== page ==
Background: Surya namaskara (SN) training is a part of yoga; it consists of a sequence of postures done with breath regulation, relaxation and awareness of energy centers. The selective attention (SA) is a vital function mediated by the right frontal-parietal cortex. The cancellation tests require visual selectivity and a repetitive motor response. The six letter cancellation task (SLCT) is useful to assess functions such as SA, focused attention, visual scanning, and the activation and inhibition of rapid responses. Assessing SA in orphan boys (OB) is a part of the neuropsychological evaluation to know their academic performance (AP). Objective: To assess the effect of SN training on SA in OB using SLCT. Subjects and Methods: Sixty OB with 11.3 ΁ 2 years of mean age were divided randomly, using computerized random number table into two groups (n = 30 in SN training group and n = 30 in control group). The SLCT data were collected before (pre) and after (post) the SN training and control of 1 month duration. Results: The Shapiro-Wilk Test and Paired Samples Test using Statistical Package for the Social Sciences 16 (IBM Corporation, USA) showed that there was 50.75% increase (P < 0.001) in total attempted (TA) and 52.99% increase (P < 0.001) in net score (NS) after SN training, whereas there was decrease in TA and NS in control group. Furthermore, there was no significant change observed in the wrong cancellation scores in both SN training and control group. Thus, it was revealed that SN training can increase TA and NS, and decrease wrongly attempted scores that is associated with an increase in SA. Conclusion: The present study suggests that SN training may enhance SA among OB, thus, may prove useful for their AP. Additional well-designed studies are needed before a strong recommendation can be made on the efficacy of SN training for enhancing SA, and thereby improving AP.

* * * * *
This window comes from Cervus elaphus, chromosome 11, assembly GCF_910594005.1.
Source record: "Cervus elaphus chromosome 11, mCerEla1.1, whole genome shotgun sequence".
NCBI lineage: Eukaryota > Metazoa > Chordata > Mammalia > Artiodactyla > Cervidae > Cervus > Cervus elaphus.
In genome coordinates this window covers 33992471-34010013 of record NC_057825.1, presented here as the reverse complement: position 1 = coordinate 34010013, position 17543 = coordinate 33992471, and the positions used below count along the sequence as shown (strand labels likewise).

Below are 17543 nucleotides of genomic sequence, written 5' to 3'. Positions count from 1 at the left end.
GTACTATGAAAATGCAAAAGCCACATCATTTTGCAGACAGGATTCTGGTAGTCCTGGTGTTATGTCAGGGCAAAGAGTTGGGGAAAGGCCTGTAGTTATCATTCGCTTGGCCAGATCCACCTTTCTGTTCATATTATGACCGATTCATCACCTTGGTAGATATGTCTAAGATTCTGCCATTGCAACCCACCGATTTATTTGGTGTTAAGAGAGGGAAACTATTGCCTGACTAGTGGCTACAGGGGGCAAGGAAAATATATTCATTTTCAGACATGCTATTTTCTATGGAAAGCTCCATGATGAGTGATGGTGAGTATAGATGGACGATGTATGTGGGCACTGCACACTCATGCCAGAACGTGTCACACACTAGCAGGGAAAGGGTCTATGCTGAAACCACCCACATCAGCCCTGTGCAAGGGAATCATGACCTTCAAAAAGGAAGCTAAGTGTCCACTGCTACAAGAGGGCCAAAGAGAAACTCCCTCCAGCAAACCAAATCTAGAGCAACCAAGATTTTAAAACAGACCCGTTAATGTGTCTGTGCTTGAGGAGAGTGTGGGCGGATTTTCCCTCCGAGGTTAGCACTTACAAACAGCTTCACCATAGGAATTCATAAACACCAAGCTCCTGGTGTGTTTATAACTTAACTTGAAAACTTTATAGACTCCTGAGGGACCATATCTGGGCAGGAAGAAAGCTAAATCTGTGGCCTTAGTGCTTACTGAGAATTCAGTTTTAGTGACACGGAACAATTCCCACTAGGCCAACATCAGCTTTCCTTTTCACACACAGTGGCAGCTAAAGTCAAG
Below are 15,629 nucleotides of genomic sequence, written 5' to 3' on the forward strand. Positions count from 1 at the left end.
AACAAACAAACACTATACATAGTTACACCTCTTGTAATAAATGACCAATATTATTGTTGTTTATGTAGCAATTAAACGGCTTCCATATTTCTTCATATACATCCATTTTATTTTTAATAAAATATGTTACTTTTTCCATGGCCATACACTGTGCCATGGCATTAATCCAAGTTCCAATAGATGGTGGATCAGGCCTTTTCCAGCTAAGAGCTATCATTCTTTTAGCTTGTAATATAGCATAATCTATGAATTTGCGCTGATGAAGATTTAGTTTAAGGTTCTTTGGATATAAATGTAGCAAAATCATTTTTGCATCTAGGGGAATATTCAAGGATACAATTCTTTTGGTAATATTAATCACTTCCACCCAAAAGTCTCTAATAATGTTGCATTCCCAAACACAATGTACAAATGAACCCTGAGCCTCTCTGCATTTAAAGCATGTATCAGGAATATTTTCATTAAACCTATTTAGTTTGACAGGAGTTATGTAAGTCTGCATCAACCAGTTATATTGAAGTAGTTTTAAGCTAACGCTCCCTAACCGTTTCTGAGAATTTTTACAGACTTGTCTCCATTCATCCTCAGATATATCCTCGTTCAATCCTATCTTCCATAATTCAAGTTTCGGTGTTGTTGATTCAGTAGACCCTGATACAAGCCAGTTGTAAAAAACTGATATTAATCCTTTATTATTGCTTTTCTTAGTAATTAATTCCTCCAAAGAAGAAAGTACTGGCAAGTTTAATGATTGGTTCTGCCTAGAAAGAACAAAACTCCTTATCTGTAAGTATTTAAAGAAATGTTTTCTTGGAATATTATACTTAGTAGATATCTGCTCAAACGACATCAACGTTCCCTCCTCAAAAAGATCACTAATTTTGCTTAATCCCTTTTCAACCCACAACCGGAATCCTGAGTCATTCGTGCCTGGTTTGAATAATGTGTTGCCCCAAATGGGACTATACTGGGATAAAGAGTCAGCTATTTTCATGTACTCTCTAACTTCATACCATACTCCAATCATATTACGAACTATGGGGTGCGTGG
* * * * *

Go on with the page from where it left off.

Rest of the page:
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Effect of Swiss ball exercise in type II diabetes mellitus
Ravichandran Hariharasudhan, Vivekanandan Varunkumar
January-April 2015, 15(1):82-85
Aims and Objective of the Study: To study the effectiveness of exercises using Swiss ball in lowering waist circumference, fasting blood sugar (FBS), post-prandial blood sugar (PPBS), and glycosylated Hemoglobin (HbA1c) among Type II diabetic patients. Scope of the Study: The outcome of this research study can be used for comprehensive diabetic management and preventive means by adopting at schools and colleges. Materials and Methods: Eighty Type II diabetic patients were divided in two groups. While both groups were treated with medication, group II were treated with set of exercises using Swiss ball. FBS, PPBS, HbA1c, and waist circumference were measured before and 12 weeks after the test, which was recorded and statistically analyzed. Results and Discussion: Reduction in waist circumference decreased with a probability level of 0.1%, reduction in fasting blood sugar at 5% level of probability, lowering of HbA1c at 0.1% of probability, and PPBS remained unaffected with P > 0.05. Conclusion: Hence, exercises using Swiss ball are effective in the management of diabetic patients and can be used as preventive means of diabetes among schools and colleges where Juvenile Diabetes, physical inactivity, life style changes, etc., predisposing to various medical ailments can better be utilized as part of physical education and fitness promotions.
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Groin pain in athletes: Differential diagnosis, assessment, and management
Abdulaziz Z Alomar
January-April 2015, 15(1):3-8
Groin pain in athletes is a common problem in sports medicine, accounting for 10% of all visits to sports medicine centers. Furthermore, groin injuries have been estimated to account for up to 6% of all athletic injuries, with the prevalence in sports such as football as high as 12-16%. However, despite the prevalence of this condition, its diagnosis and treatment remain a challenging problem for the sports medicine physician, and the injury is a frustrating one for the athlete. Chronic groin pain in particular can be difficult to diagnose, treat, and rehabilitate, and is responsible for a large proportion of time lost from sport and work for the athlete. A complicating component in the treatment of this condition is an extensive differential diagnosis and overlap in symptoms between possible diagnoses. Typically, groin pain develops in male and female athletes who participate in sports involving kicking, rapid accelerations and decelerations, and sudden changes of direction. The aim of this article is to briefly review the most common musculoskeletal conditions that cause groin pain in athletes and to discuss their diagnosis and management.